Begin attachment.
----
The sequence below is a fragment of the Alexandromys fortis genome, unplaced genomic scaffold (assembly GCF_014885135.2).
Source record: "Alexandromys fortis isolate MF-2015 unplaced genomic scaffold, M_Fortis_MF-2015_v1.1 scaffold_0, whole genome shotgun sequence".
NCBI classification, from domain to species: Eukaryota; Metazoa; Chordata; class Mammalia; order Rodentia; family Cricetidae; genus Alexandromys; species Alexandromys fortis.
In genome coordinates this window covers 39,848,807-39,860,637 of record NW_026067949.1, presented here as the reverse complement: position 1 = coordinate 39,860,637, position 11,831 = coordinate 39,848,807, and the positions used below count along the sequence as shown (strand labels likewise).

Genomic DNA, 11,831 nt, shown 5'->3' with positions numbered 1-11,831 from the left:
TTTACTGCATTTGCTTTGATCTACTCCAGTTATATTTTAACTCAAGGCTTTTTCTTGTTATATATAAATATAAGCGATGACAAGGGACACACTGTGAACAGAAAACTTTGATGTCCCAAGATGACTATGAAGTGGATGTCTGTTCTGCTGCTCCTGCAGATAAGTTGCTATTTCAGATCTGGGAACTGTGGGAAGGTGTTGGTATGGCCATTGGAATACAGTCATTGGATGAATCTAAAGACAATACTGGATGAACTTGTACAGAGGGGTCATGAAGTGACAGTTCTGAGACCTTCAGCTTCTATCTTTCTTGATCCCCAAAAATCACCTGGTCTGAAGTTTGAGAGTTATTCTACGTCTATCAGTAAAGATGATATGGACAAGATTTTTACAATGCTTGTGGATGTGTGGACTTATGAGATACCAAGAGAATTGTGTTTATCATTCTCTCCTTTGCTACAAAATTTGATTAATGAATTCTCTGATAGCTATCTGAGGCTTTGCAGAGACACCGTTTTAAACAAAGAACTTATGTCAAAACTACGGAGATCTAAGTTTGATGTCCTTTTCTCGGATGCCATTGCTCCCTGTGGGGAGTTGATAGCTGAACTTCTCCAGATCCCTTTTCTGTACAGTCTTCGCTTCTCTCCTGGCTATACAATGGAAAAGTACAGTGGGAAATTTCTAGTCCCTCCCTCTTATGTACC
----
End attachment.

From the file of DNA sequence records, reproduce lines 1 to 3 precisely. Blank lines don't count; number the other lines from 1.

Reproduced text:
The sequence below is a fragment of the Alexandromys fortis genome, unplaced genomic scaffold (assembly GCF_014885135.2).
Source record: "Alexandromys fortis isolate MF-2015 unplaced genomic scaffold, M_Fortis_MF-2015_v1.1 scaffold_0, whole genome shotgun sequence".
NCBI classification, from domain to species: Eukaryota; Metazoa; Chordata; class Mammalia; order Rodentia; family Cricetidae; genus Alexandromys; species Alexandromys fortis.